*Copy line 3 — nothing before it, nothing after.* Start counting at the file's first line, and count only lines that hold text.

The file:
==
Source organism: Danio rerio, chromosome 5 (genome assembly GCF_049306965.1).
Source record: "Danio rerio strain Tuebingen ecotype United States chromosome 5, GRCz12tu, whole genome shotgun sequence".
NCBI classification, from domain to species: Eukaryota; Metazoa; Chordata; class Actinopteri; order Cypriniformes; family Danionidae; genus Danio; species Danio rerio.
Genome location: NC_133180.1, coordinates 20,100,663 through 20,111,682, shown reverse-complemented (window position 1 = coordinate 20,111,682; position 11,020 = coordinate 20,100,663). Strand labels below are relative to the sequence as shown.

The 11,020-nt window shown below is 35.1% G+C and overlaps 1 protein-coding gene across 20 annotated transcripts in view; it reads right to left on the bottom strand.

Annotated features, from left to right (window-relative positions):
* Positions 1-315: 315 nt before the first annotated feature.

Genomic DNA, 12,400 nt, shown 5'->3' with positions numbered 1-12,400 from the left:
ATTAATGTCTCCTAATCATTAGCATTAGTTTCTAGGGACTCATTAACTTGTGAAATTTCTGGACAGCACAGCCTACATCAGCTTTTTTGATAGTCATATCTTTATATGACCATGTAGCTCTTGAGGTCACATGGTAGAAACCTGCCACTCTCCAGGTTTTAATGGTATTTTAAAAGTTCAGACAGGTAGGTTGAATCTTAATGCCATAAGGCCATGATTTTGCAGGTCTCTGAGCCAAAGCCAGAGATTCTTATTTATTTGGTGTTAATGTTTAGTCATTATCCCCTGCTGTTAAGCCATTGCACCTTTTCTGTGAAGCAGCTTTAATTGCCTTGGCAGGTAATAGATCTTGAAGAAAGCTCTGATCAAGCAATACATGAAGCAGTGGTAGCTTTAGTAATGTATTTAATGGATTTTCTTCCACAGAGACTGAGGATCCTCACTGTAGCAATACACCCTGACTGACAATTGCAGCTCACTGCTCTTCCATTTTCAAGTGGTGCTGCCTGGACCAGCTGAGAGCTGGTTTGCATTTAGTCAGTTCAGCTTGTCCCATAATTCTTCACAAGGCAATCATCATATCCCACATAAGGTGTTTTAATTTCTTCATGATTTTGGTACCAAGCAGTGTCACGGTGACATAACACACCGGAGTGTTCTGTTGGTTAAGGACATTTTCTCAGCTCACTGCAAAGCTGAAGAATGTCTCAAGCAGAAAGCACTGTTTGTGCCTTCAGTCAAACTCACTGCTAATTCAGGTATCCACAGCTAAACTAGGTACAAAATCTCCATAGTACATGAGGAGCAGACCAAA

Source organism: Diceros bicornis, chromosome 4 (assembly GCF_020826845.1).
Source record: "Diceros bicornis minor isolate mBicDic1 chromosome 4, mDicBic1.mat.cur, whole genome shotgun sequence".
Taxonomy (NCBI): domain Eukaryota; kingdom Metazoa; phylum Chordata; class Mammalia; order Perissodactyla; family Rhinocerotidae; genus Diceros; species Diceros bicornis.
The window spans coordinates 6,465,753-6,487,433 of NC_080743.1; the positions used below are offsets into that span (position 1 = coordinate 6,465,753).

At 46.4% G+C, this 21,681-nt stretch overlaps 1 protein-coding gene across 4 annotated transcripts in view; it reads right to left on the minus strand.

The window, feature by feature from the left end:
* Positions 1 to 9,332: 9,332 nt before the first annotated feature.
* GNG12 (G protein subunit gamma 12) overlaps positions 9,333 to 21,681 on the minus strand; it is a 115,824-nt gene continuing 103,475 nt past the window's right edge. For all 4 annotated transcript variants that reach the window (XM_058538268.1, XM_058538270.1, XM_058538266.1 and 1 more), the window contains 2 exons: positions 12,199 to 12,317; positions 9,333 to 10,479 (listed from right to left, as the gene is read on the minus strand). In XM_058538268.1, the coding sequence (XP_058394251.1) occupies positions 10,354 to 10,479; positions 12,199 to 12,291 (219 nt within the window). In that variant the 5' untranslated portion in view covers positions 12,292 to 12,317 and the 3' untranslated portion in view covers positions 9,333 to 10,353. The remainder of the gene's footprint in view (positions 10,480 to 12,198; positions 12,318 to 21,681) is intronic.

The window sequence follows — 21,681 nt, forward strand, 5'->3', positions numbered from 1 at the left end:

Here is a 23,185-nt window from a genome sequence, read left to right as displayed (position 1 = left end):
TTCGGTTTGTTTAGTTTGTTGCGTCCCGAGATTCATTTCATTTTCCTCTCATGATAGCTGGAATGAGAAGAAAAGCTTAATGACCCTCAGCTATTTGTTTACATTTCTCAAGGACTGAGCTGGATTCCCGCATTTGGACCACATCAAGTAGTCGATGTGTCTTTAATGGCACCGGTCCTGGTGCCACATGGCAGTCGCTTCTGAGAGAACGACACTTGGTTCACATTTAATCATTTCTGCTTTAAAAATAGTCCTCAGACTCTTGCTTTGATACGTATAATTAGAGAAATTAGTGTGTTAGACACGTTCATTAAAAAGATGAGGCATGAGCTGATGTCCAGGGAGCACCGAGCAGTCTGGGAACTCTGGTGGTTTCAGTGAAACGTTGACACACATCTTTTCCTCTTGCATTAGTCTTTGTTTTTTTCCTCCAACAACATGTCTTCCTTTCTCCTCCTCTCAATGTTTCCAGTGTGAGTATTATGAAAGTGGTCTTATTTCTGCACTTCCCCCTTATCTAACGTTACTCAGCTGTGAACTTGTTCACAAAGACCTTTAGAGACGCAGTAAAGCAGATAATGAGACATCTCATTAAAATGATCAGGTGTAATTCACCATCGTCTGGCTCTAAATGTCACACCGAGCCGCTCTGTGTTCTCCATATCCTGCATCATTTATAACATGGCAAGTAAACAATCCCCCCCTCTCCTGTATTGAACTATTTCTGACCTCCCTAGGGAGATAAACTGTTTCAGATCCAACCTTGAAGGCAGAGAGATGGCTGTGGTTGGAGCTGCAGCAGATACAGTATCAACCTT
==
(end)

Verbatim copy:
NCBI classification, from domain to species: Eukaryota; Metazoa; Chordata; class Actinopteri; order Cypriniformes; family Danionidae; genus Danio; species Danio rerio.